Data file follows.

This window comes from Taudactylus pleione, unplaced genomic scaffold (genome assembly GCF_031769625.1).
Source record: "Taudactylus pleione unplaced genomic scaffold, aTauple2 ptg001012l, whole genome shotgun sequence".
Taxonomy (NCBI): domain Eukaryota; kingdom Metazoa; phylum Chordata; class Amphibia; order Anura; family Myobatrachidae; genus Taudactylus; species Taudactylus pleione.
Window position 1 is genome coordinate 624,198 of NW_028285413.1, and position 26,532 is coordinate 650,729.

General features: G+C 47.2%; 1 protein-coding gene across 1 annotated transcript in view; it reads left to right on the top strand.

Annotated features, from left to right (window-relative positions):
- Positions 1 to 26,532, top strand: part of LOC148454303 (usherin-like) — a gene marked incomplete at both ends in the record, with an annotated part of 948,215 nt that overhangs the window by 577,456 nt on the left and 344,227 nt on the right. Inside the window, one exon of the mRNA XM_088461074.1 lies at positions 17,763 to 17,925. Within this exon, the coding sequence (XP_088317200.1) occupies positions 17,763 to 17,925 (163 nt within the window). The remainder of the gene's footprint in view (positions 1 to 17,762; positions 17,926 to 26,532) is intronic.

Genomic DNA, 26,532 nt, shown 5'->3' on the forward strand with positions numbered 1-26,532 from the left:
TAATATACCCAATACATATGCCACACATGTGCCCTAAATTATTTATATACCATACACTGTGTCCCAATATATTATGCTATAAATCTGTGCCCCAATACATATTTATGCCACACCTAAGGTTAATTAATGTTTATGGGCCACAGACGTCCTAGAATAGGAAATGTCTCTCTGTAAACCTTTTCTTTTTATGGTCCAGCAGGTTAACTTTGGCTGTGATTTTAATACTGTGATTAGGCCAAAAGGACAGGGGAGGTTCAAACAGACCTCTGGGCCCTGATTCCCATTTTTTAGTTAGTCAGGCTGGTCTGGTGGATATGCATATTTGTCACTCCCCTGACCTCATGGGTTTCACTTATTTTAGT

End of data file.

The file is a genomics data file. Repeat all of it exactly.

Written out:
This window comes from Taudactylus pleione, unplaced genomic scaffold (genome assembly GCF_031769625.1).
Source record: "Taudactylus pleione unplaced genomic scaffold, aTauple2 ptg001012l, whole genome shotgun sequence".
Taxonomy (NCBI): domain Eukaryota; kingdom Metazoa; phylum Chordata; class Amphibia; order Anura; family Myobatrachidae; genus Taudactylus; species Taudactylus pleione.
Window position 1 is genome coordinate 624,198 of NW_028285413.1, and position 26,532 is coordinate 650,729.

General features: G+C 47.2%; 1 protein-coding gene across 1 annotated transcript in view; it reads left to right on the top strand.

Annotated features, from left to right (window-relative positions):
- Positions 1 to 26,532, top strand: part of LOC148454303 (usherin-like) — a gene marked incomplete at both ends in the record, with an annotated part of 948,215 nt that overhangs the window by 577,456 nt on the left and 344,227 nt on the right. Inside the window, one exon of the mRNA XM_088461074.1 lies at positions 17,763 to 17,925. Within this exon, the coding sequence (XP_088317200.1) occupies positions 17,763 to 17,925 (163 nt within the window). The remainder of the gene's footprint in view (positions 1 to 17,762; positions 17,926 to 26,532) is intronic.

Genomic DNA, 26,532 nt, shown 5'->3' on the forward strand with positions numbered 1-26,532 from the left:
TAATATACCCAATACATATGCCACACATGTGCCCTAAATTATTTATATACCATACACTGTGTCCCAATATATTATGCTATAAATCTGTGCCCCAATACATATTTATGCCACACCTAAGGTTAATTAATGTTTATGGGCCACAGACGTCCTAGAATAGGAAATGTCTCTCTGTAAACCTTTTCTTTTTATGGTCCAGCAGGTTAACTTTGGCTGTGATTTTAATACTGTGATTAGGCCAAAAGGACAGGGGAGGTTCAAACAGACCTCTGGGCCCTGATTCCCATTTTTTAGTTAGTCAGGCTGGTCTGGTGGATATGCATATTTGTCACTCCCCTGACCTCATGGGTTTCACTTATTTTAGT